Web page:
Pushing through the main doors, I am greeted warmly into DC’s lower floor also known as “Le Comptoir” (the Counter). However, for now, the kitchen is solely focused on the second floor, called “La Salle” where Chef Darren and his team make the magic happen. La Salle seats about 25 patrons at one go and runs under a reservation-only basis. The minimalist feel of the second floor is unpretentious and paves the way for an intimate setting to truly appreciate the experience.
We were greeted with a basket of freshly baked breads and unpasteurized butter and DC’s non-traditional “Vitello tonnato”, which is Bachi big eye tuna with smoked olive oil and Italian veal fillet, dried red miso and Wasabina aemono which provided a spicy, wasabi-like flavour at the end of each bite. A good start to an anticipated meal!
The Chef’s Daily Amuse Bouche consisted of a Sydney rock oyster with ponzu, poached Irish nugget with a light truffle essence and Tempura courgette flowers from Cameron Highlands. Each of them had a distinct taste but light enough to transition from one to the other.
Before the 1st entrée, Chef Darren presented a supplement add-on which is usually an option to diners who choose the 3 course menu. It was a delicate Alaskan king crab leg, with Hokkaido uni, lightly drizzled with aged Ponzu and pickled black summer truffle. This was a pretty exciting dish as the many textures complemented each other to yield one unified flavour.
As for the entrée, guests are allowed to choose from DC’s signature AOP French Anjou Pigeon or the Gindara black cod. I particularly enjoyed the pigeon, and it’s no wonder that it’s a signature here. Flown directly from Anjou, France, the pigeon was slow roasted and paired with a mille feuille of black truffle shavings and white asparagus, crusted lamb sweet breads, and Jerusalem artichoke cream that was light enough to keep the pigeon as the star of the dish.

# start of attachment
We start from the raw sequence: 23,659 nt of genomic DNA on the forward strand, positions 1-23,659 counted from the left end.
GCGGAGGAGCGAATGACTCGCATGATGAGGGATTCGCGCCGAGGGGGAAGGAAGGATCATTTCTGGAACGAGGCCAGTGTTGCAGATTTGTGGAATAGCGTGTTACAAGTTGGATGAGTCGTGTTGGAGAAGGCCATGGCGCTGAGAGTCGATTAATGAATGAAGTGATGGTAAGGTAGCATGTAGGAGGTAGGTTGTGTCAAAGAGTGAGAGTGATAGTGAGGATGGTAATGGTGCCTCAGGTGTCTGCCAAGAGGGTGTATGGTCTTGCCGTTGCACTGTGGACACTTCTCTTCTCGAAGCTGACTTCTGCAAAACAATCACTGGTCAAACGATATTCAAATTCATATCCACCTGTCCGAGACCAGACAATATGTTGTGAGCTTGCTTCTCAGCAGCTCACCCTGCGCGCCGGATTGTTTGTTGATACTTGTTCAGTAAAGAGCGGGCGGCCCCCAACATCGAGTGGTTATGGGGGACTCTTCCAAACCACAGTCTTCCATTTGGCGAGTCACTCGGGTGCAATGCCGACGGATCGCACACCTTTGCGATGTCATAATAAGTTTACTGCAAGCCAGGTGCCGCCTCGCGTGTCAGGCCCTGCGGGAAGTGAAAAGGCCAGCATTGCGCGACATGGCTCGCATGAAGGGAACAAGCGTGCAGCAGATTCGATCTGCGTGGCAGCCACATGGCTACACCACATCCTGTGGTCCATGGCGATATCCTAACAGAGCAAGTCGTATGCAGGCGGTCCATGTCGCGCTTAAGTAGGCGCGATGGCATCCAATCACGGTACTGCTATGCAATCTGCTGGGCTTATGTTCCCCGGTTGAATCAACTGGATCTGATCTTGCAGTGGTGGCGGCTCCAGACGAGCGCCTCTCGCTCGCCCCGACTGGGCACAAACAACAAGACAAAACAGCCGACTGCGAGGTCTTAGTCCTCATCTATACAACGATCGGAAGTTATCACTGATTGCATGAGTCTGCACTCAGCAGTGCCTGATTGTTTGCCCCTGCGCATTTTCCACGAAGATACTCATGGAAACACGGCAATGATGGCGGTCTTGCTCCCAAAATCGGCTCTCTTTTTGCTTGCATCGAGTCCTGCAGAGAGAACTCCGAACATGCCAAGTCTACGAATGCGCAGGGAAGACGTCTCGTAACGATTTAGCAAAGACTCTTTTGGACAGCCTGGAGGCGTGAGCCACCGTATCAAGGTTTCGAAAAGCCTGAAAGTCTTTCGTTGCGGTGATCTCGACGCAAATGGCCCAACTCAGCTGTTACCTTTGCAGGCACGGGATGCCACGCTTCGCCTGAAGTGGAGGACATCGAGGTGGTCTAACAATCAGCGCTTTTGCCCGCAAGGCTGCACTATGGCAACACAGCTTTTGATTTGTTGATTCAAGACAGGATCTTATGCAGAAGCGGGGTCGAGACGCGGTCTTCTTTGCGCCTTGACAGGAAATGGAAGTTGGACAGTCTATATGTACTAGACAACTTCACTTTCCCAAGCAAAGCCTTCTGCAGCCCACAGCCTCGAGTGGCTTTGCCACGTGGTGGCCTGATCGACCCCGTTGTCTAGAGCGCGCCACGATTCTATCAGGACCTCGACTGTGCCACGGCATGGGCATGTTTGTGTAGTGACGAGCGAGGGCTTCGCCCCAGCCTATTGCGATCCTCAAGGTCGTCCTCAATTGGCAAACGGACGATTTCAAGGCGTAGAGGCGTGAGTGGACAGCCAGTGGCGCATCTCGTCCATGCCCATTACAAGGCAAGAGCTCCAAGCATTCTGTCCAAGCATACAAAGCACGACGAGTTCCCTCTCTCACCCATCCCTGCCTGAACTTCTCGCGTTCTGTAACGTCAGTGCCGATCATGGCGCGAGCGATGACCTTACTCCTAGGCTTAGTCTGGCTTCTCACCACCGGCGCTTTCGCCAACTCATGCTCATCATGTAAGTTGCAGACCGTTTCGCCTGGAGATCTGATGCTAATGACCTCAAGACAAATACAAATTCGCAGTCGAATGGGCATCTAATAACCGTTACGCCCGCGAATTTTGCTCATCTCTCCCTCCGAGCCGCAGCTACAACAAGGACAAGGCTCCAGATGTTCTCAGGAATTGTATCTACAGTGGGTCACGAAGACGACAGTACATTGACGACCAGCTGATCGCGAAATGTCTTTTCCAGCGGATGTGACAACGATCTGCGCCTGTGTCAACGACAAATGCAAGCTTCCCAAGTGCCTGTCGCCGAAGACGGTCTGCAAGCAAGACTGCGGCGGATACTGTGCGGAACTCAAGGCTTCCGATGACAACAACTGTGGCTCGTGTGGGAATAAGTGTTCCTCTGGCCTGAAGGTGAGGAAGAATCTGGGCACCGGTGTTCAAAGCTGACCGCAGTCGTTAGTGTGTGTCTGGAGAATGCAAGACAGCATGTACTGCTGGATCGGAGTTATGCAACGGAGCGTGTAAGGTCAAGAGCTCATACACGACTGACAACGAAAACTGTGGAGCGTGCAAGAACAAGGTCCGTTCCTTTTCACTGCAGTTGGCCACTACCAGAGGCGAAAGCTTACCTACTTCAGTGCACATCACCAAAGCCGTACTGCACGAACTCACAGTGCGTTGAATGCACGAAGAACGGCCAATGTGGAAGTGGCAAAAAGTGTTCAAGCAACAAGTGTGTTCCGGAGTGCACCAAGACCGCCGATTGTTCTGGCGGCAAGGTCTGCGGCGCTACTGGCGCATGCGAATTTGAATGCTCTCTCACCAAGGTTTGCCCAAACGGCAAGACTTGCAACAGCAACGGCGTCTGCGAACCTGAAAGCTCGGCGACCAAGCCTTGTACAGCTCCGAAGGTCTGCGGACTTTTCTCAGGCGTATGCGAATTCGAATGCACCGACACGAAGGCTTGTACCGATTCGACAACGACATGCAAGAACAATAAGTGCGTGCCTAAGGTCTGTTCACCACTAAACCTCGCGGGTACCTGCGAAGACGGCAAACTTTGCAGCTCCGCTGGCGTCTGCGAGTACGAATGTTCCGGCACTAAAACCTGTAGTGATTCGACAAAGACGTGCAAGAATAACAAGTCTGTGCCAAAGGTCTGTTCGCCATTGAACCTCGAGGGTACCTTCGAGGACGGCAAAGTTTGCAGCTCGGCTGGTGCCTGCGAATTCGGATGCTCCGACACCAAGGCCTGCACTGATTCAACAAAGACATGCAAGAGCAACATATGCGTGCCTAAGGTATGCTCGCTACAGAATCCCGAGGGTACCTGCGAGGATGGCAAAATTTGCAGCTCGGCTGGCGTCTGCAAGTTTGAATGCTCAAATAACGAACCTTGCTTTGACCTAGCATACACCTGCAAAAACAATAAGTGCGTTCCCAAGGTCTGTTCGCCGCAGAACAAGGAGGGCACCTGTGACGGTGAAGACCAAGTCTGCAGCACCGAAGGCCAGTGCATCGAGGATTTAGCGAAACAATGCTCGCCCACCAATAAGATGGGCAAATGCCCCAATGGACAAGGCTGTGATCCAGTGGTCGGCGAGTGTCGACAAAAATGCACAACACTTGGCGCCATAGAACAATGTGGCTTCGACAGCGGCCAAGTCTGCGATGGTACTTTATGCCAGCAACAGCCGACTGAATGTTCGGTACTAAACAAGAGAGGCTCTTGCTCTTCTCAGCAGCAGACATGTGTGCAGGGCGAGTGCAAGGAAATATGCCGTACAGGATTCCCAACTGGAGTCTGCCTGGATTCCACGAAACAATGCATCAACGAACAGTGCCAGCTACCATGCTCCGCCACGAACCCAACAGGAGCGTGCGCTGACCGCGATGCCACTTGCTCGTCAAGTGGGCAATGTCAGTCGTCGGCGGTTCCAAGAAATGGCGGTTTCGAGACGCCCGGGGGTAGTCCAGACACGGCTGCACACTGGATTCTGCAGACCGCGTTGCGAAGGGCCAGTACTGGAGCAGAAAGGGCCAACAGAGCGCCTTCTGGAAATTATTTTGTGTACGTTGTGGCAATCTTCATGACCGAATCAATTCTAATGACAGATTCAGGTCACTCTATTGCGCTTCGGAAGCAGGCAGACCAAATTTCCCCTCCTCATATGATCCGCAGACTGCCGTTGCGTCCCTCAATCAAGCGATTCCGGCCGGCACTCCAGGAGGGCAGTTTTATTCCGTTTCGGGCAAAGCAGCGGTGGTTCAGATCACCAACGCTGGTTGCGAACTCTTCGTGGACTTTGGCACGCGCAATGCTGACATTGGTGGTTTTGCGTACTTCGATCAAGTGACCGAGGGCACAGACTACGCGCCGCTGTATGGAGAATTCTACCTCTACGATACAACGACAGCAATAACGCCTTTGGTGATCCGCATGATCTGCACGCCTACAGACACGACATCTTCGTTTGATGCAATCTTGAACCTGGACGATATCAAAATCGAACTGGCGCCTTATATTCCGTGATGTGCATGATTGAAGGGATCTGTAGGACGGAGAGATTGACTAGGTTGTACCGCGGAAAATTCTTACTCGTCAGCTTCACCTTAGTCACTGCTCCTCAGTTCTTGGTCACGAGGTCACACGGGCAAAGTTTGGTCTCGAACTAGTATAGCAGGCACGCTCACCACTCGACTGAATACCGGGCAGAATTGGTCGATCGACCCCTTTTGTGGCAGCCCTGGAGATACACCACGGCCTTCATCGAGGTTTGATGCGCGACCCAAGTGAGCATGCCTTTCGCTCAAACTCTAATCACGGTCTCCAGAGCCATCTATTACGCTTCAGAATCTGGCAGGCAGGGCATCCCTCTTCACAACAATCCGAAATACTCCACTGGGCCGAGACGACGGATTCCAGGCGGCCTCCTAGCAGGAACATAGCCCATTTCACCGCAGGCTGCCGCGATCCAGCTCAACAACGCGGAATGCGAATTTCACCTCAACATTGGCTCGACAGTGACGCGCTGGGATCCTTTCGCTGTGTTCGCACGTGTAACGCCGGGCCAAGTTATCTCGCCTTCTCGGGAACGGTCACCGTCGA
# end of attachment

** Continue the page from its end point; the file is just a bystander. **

Chef Darren suggested that I try DC’s Seafood Medley, comprised of Hokkaido scallops, pan seared Kurau fillet, grilled local slipper lobsters, Hokkaido uni, vegetable vinaigrettes, topped with a sea urchin emulsion. Each seafood had a different texture and taste, resulting in a true harmony of flavours just like music to medleys. It was definitely worth the wait.
In time for dessert, I was presented a Gariguette French strawberry sherbet with fresh strawberries that refreshed my palate with a sharp and sweet zing. What surprised me more though, was the next dessert; topped with soft Yuba soybean skin, a middle of Pistachio pudding, a base of sticky rice with steamed mung bean and Macadamia, coupled with fresh coconut ice-cream and chopped nuts, displaying clear Thai influence, this dessert had all kinds of textures jam-packed together with strong and soft flavour all together. It certainly was not too much, providing the ‘just enough’ feel to the meal.
Guests can also opt from a choice of 5 types of cheese from their cheese trolley, which is a rare sight in other Malaysian fine-dining restaurants. All cheese are farm fresh from France and are accompanied with Yuzu marmalade, dried fruits and crusty bread.
DC Restaurant 44, Persiaran Zaaba, Taman Tun Dr Ismail, 60000 Kuala Lumpur, Wilayah Persekutuan Kuala Lumpur, Malaysia